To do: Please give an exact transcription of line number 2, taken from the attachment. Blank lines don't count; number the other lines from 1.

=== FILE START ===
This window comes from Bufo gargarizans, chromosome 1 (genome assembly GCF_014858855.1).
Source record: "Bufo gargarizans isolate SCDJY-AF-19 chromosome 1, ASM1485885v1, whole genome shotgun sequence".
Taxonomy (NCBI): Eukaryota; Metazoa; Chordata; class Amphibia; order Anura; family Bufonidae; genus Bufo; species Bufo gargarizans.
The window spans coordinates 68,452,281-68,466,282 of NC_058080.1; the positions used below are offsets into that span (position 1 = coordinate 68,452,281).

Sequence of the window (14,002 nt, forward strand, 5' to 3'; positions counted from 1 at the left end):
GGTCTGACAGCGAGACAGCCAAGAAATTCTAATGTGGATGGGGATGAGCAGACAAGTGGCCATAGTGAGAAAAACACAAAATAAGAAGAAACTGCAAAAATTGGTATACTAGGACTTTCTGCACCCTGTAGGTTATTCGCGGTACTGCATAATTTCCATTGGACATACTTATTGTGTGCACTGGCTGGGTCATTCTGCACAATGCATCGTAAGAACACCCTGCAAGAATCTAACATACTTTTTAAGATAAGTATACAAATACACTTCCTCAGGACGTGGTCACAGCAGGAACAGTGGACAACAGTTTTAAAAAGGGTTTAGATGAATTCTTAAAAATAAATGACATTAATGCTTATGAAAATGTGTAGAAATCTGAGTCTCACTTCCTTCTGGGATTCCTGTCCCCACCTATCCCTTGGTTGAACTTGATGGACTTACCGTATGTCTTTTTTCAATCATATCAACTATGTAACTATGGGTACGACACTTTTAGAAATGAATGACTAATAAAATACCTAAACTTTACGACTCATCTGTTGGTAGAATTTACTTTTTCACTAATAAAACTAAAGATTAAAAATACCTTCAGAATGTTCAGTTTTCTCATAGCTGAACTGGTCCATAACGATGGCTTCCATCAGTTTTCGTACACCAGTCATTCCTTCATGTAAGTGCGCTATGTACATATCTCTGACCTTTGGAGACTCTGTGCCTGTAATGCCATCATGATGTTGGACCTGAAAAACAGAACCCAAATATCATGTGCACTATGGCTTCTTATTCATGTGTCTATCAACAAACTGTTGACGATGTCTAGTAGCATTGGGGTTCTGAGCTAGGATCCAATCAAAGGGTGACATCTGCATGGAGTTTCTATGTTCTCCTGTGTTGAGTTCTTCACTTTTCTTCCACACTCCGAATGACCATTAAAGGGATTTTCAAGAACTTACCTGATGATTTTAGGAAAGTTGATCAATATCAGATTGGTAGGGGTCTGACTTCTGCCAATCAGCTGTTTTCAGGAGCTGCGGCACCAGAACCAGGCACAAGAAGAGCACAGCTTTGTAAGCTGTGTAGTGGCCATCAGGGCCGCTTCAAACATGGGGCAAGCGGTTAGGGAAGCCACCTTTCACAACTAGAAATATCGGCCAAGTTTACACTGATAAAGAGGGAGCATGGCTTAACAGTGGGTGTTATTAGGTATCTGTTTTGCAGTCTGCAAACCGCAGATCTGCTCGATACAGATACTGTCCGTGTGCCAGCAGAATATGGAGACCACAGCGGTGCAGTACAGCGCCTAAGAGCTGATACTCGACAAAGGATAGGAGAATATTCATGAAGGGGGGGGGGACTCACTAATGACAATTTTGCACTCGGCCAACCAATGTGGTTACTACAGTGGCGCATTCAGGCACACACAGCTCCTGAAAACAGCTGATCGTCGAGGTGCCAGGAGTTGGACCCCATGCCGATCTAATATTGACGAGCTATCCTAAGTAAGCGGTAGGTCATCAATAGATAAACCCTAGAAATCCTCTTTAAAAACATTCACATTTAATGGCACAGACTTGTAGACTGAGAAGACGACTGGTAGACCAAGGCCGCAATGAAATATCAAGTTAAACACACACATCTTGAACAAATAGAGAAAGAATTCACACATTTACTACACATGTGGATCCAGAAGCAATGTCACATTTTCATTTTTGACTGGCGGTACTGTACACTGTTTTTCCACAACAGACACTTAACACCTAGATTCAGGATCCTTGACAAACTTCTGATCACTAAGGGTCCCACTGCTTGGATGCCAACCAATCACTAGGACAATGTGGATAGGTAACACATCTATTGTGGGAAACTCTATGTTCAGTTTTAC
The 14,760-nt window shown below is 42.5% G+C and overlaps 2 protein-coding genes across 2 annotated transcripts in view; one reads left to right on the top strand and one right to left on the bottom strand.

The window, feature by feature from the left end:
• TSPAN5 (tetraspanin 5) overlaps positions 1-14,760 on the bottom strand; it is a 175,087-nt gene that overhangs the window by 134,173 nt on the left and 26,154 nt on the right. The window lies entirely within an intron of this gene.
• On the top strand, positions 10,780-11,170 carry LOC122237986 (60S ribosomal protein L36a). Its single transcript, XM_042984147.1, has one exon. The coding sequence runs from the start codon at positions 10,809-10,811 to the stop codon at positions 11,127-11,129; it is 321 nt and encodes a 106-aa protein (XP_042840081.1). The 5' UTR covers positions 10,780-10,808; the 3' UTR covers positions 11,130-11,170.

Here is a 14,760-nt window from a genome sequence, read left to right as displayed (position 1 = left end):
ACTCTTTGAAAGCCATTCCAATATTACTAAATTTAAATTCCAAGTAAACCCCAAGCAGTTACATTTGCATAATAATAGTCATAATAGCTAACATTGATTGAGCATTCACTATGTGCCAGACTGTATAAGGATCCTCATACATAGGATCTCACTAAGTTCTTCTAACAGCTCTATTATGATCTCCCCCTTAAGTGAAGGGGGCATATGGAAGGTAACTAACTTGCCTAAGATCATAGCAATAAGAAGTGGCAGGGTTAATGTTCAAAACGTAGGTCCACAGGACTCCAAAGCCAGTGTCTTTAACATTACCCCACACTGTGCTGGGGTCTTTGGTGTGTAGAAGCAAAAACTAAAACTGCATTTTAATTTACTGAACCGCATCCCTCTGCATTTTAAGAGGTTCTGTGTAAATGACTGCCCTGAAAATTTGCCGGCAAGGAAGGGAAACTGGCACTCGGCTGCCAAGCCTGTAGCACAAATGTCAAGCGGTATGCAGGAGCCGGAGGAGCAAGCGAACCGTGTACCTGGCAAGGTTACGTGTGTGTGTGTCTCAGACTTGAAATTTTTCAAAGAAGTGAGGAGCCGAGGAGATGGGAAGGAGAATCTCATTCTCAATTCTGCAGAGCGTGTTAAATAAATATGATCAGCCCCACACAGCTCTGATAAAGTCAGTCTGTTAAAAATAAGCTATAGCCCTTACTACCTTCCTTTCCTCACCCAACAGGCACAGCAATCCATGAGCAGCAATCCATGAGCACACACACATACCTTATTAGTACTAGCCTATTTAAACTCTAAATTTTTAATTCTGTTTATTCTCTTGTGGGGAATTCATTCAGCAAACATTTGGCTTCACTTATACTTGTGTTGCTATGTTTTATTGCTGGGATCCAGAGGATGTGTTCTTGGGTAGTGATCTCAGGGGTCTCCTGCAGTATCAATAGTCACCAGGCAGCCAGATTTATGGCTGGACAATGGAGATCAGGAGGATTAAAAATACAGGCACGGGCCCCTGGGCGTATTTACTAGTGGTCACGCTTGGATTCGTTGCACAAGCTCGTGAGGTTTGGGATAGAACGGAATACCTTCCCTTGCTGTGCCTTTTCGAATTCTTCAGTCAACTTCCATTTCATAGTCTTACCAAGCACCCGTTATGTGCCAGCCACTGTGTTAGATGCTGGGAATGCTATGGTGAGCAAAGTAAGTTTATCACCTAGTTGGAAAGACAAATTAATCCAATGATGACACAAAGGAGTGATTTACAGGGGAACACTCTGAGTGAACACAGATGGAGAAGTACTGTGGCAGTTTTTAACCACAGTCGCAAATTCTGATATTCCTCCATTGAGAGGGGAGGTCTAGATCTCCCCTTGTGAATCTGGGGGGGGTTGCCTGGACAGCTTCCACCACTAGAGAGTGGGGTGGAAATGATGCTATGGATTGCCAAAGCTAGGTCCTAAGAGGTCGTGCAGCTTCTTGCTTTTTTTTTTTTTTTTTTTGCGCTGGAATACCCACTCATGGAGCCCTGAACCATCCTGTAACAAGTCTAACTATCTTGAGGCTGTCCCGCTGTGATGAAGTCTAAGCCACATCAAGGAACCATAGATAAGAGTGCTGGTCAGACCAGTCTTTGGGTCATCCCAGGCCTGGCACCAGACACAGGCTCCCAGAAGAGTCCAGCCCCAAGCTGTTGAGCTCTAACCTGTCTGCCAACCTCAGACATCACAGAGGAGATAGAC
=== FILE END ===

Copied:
Source record: "Bufo gargarizans isolate SCDJY-AF-19 chromosome 1, ASM1485885v1, whole genome shotgun sequence".